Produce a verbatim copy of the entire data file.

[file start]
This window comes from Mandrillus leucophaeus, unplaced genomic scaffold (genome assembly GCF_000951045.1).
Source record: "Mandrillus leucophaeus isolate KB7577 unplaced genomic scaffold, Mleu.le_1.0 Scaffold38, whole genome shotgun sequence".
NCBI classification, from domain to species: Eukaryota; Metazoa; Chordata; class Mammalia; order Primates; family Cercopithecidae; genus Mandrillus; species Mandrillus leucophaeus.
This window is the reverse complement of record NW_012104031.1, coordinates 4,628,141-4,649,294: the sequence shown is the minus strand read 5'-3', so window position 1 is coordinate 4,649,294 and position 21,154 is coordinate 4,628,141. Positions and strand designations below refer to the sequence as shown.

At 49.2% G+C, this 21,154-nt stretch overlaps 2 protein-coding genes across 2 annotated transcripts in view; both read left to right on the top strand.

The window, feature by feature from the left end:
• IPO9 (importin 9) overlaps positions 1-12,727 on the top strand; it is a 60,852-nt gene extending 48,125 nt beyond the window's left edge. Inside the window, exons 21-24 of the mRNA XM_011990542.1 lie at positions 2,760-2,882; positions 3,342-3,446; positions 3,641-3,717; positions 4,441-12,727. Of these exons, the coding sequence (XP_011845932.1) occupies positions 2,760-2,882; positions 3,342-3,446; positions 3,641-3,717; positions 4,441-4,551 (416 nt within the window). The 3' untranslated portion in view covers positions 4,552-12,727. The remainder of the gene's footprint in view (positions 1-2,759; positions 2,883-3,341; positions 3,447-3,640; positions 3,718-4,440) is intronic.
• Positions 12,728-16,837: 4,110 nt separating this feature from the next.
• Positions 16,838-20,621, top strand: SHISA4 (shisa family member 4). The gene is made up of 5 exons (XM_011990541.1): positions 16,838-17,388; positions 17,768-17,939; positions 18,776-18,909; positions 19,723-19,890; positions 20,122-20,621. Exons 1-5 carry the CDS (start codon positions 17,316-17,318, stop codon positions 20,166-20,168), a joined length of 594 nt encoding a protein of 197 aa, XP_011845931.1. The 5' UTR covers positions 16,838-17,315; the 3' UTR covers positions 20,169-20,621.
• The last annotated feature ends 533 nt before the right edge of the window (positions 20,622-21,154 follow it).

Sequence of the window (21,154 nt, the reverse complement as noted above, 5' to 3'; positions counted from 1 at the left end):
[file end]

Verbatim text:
This window comes from Mandrillus leucophaeus, unplaced genomic scaffold (genome assembly GCF_000951045.1).
Source record: "Mandrillus leucophaeus isolate KB7577 unplaced genomic scaffold, Mleu.le_1.0 Scaffold38, whole genome shotgun sequence".
NCBI classification, from domain to species: Eukaryota; Metazoa; Chordata; class Mammalia; order Primates; family Cercopithecidae; genus Mandrillus; species Mandrillus leucophaeus.
This window is the reverse complement of record NW_012104031.1, coordinates 4,628,141-4,649,294: the sequence shown is the minus strand read 5'-3', so window position 1 is coordinate 4,649,294 and position 21,154 is coordinate 4,628,141. Positions and strand designations below refer to the sequence as shown.

At 49.2% G+C, this 21,154-nt stretch overlaps 2 protein-coding genes across 2 annotated transcripts in view; both read left to right on the top strand.

The window, feature by feature from the left end:
• IPO9 (importin 9) overlaps positions 1-12,727 on the top strand; it is a 60,852-nt gene extending 48,125 nt beyond the window's left edge. Inside the window, exons 21-24 of the mRNA XM_011990542.1 lie at positions 2,760-2,882; positions 3,342-3,446; positions 3,641-3,717; positions 4,441-12,727. Of these exons, the coding sequence (XP_011845932.1) occupies positions 2,760-2,882; positions 3,342-3,446; positions 3,641-3,717; positions 4,441-4,551 (416 nt within the window). The 3' untranslated portion in view covers positions 4,552-12,727. The remainder of the gene's footprint in view (positions 1-2,759; positions 2,883-3,341; positions 3,447-3,640; positions 3,718-4,440) is intronic.
• Positions 12,728-16,837: 4,110 nt separating this feature from the next.
• Positions 16,838-20,621, top strand: SHISA4 (shisa family member 4). The gene is made up of 5 exons (XM_011990541.1): positions 16,838-17,388; positions 17,768-17,939; positions 18,776-18,909; positions 19,723-19,890; positions 20,122-20,621. Exons 1-5 carry the CDS (start codon positions 17,316-17,318, stop codon positions 20,166-20,168), a joined length of 594 nt encoding a protein of 197 aa, XP_011845931.1. The 5' UTR covers positions 16,838-17,315; the 3' UTR covers positions 20,169-20,621.
• The last annotated feature ends 533 nt before the right edge of the window (positions 20,622-21,154 follow it).

Sequence of the window (21,154 nt, the reverse complement as noted above, 5' to 3'; positions counted from 1 at the left end):